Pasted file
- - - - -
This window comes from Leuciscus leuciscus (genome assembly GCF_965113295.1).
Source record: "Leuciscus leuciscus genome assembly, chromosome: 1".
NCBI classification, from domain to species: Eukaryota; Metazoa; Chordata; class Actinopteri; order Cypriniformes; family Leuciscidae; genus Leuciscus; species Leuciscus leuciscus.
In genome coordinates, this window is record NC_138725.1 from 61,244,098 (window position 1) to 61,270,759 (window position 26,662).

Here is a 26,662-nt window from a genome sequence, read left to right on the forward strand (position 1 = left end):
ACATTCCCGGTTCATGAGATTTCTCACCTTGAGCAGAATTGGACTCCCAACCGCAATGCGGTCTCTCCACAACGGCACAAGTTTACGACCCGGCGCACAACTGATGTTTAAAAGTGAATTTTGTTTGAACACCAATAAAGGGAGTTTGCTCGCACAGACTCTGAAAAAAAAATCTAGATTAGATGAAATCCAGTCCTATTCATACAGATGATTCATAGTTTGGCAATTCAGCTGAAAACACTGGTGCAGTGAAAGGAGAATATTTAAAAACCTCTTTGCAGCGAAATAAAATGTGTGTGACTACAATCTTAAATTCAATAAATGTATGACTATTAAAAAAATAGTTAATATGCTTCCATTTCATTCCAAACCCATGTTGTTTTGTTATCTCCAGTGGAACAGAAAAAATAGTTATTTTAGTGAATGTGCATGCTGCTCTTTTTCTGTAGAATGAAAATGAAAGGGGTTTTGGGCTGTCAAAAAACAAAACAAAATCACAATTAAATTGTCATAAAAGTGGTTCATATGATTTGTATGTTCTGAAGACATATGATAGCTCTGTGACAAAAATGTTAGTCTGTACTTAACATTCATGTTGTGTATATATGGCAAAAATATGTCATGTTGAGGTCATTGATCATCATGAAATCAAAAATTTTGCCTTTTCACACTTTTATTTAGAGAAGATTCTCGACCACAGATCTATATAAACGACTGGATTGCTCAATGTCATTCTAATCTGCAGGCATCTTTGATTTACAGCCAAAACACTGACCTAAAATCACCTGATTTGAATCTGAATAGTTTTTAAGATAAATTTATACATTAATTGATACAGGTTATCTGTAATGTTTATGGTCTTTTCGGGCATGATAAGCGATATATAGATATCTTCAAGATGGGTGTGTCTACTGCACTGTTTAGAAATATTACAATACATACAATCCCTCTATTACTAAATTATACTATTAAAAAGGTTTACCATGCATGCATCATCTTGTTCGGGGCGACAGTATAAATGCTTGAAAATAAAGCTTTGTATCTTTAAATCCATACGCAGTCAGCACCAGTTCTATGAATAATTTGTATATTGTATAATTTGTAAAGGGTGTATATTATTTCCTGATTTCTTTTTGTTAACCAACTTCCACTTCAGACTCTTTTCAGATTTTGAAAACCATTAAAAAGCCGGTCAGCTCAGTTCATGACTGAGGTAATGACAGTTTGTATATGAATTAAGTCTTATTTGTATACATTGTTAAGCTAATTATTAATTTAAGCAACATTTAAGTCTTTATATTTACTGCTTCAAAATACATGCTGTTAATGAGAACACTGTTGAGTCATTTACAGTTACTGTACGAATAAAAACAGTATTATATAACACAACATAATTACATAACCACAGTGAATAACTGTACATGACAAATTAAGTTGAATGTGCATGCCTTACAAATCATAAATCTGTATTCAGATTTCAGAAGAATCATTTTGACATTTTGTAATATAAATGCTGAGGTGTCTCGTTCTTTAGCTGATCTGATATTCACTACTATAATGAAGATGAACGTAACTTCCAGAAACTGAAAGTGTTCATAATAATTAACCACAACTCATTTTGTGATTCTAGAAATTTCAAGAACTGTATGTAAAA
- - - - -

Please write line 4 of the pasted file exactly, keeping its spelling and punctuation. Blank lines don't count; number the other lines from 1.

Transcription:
In genome coordinates, this window is record NC_138725.1 from 61,244,098 (window position 1) to 61,270,759 (window position 26,662).